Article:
Bobby Timmons was a jazz pianist and composer known for his gospel and funk inspired playing. Timmons began his career performing with artists such as Kenny Dorham, Chet Baker, and Sonny Stitt. He did several stints with Art Blakey's Jazz Messengers and was a key component of Cannonball Adderly's Quintet. Timmons late-1950s compositions "Moanin'" and "This Here" have become jazz classics. During the 1960s he led a trio and recorded multiple albums, but struggled with drug abuse. Bobby Timmons died in 1974 at the age of 38 from cirrhosis.
Bobby Timmons was taught piano by his uncle who also taught McCoy Tyner. In the mid 1960s, Timmons began playing the vibraphone. Timmons was noted for being a snazzy dresser and wearing chukkah-boots.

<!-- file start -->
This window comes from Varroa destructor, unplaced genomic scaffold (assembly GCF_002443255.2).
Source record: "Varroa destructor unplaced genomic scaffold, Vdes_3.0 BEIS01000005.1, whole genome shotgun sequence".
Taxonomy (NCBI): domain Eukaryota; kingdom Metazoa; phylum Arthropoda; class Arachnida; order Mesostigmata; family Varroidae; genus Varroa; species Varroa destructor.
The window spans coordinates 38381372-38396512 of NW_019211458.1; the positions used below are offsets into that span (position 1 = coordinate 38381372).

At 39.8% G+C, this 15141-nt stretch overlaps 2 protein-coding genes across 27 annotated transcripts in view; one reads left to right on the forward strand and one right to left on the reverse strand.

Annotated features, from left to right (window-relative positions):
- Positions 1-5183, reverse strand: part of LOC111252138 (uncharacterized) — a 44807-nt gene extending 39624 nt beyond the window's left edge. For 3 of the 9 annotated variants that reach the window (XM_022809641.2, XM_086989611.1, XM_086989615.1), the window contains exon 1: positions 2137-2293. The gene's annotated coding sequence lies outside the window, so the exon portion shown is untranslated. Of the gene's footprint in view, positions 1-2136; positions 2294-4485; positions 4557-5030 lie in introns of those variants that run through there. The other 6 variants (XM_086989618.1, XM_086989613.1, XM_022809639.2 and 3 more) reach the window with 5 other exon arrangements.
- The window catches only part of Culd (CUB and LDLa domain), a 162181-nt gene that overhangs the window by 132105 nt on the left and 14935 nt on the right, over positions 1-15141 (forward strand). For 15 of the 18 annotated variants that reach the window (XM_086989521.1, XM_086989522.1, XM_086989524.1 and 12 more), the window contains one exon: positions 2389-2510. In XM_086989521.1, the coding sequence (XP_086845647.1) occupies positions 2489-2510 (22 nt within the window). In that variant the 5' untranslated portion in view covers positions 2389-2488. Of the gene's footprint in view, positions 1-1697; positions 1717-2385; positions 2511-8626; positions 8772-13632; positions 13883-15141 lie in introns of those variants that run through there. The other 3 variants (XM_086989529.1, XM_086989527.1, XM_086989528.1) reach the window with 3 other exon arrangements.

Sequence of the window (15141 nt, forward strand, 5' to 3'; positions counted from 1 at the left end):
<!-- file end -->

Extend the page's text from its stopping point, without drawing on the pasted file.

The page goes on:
Bobby Timmons was born in 1935 in Philadelphia and grew up in a neighborhood full of budding jazz musicians including Jimmy Heath and Lee Morgan. Timmons began studying piano at age 6 and played the organ in his grandfather's church. After graduating from high school, Timmons was awarded a scholarship to the Philadelphia Musical Academy. In 1954 he moved to New York to pursue a career in music.